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Isomerism in Coordination Compounds Video Lecture - Chemistry Class 12 - NEET

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FAQs on Isomerism in Coordination Compounds Video Lecture - Chemistry Class 12 - NEET

1. What is isomerism in coordination compounds?
Ans. Isomerism in coordination compounds refers to the phenomenon where two or more compounds have the same molecular formula but different structural arrangements. These compounds are called isomers. Isomerism can occur due to different types of ligands, coordination numbers, or spatial arrangements around the central metal atom.
2. What are the different types of isomerism in coordination compounds?
Ans. There are several types of isomerism in coordination compounds, including structural isomerism, geometrical isomerism, optical isomerism, and linkage isomerism. Structural isomerism occurs when the connectivity of atoms and ligands differs between isomers, while geometrical isomerism arises when the spatial arrangement around the central metal atom is different. Optical isomerism occurs when compounds have non-superimposable mirror images, and linkage isomerism arises when the ligand is attached to the central metal atom through different atoms.
3. How does structural isomerism occur in coordination compounds?
Ans. Structural isomerism in coordination compounds occurs when the ligands are arranged differently around the central metal atom. This can happen due to different types of ligands being attached to the metal atom or by varying the coordination number of the metal atom. For example, in the coordination compound [Co(NH3)5Cl]Cl2, the Cl ligand can be directly bonded to the central cobalt atom or can replace one of the NH3 ligands, resulting in two different structural isomers.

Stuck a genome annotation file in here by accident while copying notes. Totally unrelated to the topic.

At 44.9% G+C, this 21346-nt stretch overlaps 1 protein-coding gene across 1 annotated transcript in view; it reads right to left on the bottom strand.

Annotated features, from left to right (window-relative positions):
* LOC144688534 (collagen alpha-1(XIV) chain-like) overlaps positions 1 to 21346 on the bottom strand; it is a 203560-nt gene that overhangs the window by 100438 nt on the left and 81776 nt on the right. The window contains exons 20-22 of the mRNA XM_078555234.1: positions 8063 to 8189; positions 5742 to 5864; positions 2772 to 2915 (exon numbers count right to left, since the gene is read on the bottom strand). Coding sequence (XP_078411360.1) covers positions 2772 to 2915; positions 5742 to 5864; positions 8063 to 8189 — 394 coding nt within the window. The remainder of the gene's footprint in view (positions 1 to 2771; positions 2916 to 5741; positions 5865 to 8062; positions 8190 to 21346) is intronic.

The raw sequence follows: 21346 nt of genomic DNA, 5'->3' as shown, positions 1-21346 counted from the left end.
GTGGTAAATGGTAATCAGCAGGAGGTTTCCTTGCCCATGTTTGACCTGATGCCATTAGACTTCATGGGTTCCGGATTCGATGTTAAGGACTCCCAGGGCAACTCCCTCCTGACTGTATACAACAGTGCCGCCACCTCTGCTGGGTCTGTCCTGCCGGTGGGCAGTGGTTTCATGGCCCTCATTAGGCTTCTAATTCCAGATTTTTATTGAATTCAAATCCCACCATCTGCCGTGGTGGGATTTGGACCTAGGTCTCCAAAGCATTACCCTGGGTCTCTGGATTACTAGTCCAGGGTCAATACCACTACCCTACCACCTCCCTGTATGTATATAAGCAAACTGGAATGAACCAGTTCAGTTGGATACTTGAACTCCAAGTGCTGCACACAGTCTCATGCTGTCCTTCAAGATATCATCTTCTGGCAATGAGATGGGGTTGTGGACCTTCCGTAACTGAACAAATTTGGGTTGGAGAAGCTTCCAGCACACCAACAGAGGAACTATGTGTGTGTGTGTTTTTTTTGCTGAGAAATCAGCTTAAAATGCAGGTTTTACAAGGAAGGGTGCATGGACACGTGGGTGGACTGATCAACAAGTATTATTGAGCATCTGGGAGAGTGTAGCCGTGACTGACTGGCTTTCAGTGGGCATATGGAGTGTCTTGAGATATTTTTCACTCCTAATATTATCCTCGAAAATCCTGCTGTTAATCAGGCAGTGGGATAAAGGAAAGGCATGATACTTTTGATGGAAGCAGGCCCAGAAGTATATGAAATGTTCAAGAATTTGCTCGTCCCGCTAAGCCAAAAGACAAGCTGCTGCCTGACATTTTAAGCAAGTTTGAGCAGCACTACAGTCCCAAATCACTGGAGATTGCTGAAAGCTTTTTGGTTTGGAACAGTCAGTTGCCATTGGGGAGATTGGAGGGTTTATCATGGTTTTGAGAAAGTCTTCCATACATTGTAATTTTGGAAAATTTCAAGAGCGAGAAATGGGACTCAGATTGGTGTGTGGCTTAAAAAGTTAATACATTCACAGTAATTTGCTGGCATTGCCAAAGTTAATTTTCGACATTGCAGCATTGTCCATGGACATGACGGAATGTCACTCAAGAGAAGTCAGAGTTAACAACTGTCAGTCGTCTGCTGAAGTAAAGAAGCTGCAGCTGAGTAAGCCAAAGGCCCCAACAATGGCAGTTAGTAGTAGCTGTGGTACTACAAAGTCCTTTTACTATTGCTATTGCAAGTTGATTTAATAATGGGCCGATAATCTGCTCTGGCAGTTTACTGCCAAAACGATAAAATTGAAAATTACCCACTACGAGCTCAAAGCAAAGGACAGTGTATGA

4. What is geometrical isomerism in coordination compounds?
Ans. Geometrical isomerism in coordination compounds arises when there is restricted rotation around a coordination bond, leading to different spatial arrangements of ligands around the central metal atom. This usually occurs in square planar or octahedral complexes where two or more ligands are attached to adjacent positions. The isomers are often denoted as cis (same side) or trans (opposite sides) isomers.
5. How does optical isomerism occur in coordination compounds?
Ans. Optical isomerism in coordination compounds occurs when compounds have non-superimposable mirror images. This happens when the central metal atom is bonded to ligands in a way that creates a chiral center. The presence of a chiral center results in two different forms of the compound known as enantiomers. These enantiomers rotate the plane-polarized light in opposite directions and have distinct physical and chemical properties.
150 videos|377 docs|213 tests
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